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Years ago, when solar physicists first witnessed a towering wave of hot plasma racing along the sun's surface, they doubted their senses. The scale of the thing was staggering
It rose up higher than Earth itself and rippled out from a central point in a circular pattern millions of kilometers in circumference
Skeptical observers suggested it might be a shadow of some kind—a trick of the eye—but surely not a real wave
"Now we know," says Joe Gurman of the Solar Physics Lab at the Goddard Space Flight Center. "Solar tsunamis are real."
A solar tsunami seen by the STEREO spacecraft from orthogonal points of view. The gray part of the animation has been contrast-enhanced by subtracting successive pairs of images, resulting in a "difference movie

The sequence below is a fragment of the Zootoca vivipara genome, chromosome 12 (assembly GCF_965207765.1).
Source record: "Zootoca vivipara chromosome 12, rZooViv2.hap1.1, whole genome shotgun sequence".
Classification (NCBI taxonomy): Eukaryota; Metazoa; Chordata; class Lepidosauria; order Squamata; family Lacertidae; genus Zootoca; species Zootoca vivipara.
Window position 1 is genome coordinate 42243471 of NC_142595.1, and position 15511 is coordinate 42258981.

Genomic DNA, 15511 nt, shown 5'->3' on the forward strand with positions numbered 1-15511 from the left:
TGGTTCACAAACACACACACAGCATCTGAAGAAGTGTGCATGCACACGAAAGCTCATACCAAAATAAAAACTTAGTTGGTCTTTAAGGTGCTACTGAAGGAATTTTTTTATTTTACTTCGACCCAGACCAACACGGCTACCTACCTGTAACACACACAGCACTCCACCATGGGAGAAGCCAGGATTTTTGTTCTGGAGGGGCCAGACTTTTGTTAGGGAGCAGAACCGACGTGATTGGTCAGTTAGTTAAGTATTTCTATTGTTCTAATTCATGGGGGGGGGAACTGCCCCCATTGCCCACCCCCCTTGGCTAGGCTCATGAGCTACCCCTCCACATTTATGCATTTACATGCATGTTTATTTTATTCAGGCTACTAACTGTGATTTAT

"waves of hot plasma and magnetism"
Originally posted by Phage
reply to post by havok
Because they are confined to the surface of the Sun (unlike solar flares and CMEs), they can't really affect us.
But it does say "no direct threat". There could be secondary effects that we don't know about that could affect us but since the waves have been happening undetected forever there isn't much reason to think so.